Near Bar Harbor in Hancock County, Maine — The American Northeast (New England)
Acadia National Park
Beneath the oceanís surface lies a rugged seafloor much like the mountainous terrain around you. Over the last two million years, a series of glaciers scoured and shaped this land. The last of these icy bulldozers left a mound of rocky debris – a glacial moraine – 360 miles out to sea.
Today this submerged moraine influences Atlantic Ocean currents by deflecting warm water from the south and circulating colder currents from the north. As a result, the Gulf of Maine contains remarkably cool, oxygen-rich water – the perfect recipe for a productive marine habitat.
Plankton (the round form above) thrive in the Gulf of Maine and attract a host of animals that feed upon them. The green ribbon is a micro-plastic filament, a tiny fragment of trash. Over time, this debris enters the food chain and becomes widespread throughout the ocean, poisoning or clogging the digestion of marine organisms.
Erected by National Park Service.
Location. 44° 19.251′ N, 68° 11.325′ W. Marker is near Bar Harbor, Maine, in Hancock County. Marker is on Park Loop Road, on the left when traveling south. Touch for map. Marker is on an observation platform just above Thunder Hole. Marker is in this post office area: Bar Harbor ME 04609, United States of America.
Other nearby markers. Sounds of the Sea (here, next to this marker); Thunder Hole Ranger Station (within shouting distance of this marker); What Do Park Rangers Do? (within shouting distance of this marker); Thunder Hole (about 400 feet away, measured in a direct line); “Hot Line” to Europe (approx. 0.6 miles away); Alessandro Fabbri, Lieutenant, U.S.N.R.F. (approx. 0.6 miles away); Once a Busy Waterfront (approx. 0.6 miles away); Satterlee Field (approx. 0.6 miles away). Touch for a list and map of all markers in Bar Harbor.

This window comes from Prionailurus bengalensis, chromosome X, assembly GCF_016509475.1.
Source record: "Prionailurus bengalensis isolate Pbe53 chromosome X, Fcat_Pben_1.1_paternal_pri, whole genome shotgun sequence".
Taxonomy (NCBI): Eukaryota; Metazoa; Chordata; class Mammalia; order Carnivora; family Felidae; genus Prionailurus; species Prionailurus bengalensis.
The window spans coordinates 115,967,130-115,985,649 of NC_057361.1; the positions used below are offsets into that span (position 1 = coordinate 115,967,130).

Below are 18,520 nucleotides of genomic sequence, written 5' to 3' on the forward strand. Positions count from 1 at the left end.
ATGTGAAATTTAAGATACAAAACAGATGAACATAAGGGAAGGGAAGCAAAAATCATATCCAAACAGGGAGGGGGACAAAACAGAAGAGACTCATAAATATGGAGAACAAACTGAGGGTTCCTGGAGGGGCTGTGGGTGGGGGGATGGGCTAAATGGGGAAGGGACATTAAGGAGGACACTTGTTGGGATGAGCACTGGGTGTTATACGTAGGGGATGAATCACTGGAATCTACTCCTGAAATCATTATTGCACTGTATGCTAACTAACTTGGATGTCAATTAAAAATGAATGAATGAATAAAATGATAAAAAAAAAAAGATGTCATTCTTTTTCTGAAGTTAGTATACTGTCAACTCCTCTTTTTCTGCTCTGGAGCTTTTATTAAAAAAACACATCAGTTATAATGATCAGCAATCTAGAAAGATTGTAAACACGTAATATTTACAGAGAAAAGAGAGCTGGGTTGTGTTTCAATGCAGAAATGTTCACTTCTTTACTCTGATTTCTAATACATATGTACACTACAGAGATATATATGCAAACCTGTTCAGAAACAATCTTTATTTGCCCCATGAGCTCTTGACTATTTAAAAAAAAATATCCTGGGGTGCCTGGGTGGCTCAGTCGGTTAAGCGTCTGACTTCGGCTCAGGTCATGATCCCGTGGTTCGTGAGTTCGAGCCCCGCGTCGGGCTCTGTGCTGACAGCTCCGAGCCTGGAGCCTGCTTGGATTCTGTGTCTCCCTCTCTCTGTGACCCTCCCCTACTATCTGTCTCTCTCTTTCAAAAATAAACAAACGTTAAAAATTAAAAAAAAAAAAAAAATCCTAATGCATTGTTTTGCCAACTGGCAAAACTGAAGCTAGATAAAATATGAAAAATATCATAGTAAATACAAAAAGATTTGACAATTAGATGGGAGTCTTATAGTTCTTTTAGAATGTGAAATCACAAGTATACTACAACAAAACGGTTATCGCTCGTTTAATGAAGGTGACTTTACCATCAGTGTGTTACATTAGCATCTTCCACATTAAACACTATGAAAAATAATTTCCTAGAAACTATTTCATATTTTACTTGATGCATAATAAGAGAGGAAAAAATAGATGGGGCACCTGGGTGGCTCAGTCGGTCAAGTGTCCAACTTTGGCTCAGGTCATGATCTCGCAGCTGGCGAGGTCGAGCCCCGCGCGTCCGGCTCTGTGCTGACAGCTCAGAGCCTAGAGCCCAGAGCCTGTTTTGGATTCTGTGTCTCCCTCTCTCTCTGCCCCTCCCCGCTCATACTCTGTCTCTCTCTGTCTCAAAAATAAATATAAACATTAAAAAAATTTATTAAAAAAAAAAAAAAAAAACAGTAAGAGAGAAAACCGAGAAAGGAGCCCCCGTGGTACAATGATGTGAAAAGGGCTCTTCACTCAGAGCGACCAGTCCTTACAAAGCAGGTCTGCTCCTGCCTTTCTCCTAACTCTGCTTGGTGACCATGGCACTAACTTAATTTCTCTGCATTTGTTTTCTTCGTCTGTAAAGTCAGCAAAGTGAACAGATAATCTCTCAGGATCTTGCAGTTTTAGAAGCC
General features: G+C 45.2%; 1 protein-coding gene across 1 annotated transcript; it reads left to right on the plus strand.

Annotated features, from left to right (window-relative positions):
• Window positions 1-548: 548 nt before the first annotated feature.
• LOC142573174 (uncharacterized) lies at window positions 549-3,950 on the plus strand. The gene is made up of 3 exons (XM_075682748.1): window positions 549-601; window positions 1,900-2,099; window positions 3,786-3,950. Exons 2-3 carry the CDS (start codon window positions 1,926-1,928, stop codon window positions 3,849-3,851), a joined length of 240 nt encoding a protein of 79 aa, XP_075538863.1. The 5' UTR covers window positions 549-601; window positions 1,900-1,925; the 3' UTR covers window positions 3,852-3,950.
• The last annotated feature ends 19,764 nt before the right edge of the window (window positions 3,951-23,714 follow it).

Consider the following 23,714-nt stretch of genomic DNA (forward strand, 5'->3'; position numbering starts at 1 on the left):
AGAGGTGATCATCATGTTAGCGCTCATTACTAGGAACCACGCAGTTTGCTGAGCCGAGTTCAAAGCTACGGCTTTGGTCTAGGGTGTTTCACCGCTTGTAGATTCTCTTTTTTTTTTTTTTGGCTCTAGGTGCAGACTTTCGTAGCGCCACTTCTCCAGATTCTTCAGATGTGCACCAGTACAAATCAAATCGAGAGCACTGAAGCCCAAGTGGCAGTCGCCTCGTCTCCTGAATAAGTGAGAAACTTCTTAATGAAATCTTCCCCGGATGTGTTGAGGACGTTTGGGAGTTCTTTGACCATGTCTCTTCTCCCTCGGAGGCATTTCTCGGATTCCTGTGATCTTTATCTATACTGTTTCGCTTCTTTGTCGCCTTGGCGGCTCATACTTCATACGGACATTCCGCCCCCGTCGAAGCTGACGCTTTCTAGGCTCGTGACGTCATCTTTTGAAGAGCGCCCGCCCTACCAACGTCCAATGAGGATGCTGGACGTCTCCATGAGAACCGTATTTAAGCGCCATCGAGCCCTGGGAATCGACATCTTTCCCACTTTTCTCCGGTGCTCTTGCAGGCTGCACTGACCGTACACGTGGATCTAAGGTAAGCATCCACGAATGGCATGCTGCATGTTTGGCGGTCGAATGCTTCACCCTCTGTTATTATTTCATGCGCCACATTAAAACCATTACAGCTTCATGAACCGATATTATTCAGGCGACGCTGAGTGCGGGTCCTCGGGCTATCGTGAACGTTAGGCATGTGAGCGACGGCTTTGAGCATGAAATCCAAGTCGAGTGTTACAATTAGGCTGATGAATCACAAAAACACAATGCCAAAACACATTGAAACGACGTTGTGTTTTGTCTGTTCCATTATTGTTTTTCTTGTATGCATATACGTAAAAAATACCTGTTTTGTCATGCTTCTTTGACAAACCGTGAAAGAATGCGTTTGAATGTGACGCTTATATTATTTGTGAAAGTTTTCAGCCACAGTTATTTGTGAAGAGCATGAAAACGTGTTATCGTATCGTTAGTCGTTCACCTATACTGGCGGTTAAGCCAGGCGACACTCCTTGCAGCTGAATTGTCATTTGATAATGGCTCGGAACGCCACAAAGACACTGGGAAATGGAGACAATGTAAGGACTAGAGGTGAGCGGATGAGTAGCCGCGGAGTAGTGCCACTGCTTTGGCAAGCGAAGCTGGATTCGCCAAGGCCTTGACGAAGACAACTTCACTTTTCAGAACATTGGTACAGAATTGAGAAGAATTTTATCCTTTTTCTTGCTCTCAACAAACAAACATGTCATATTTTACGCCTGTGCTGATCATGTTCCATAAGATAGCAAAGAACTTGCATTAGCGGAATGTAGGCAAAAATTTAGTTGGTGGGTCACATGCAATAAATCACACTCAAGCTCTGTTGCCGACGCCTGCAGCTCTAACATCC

More about this marker. A map of the area on the marker shows the Gulf of Maine, and the flow of the cool Labrador Current and the warm Gulf Stream Current. Also shown are the Northeast Channel, Browns Bank, Continental Shelf, and Georges Bank (which includes a caption of “This moraine marks where the last glacier stopped 25,000 years ago. Its highest points are only 13 ft (4 m) below the oceanís surface.”)
Photos of marine life that live in the area appear on the bottom of the marker. The have captions of “Elder ducks, which dive for mussels, rely on insulating downy feathers to survive in waters hovering around 50įF (10į C).; “Harbor seals feed on the Gulf of Maineís abundant fish and shellfish. Seal numbers have been recovering
Categories. • Natural Features •
Credits. This page was last revised on August 5, 2017. This page originally submitted on August 5, 2017, by Bill Coughlin of North Arlington, New Jersey. This page has been viewed 66 times since then and 14 times this year. Photos: 1, 2, 3. submitted on August 5, 2017, by Bill Coughlin of North Arlington, New Jersey.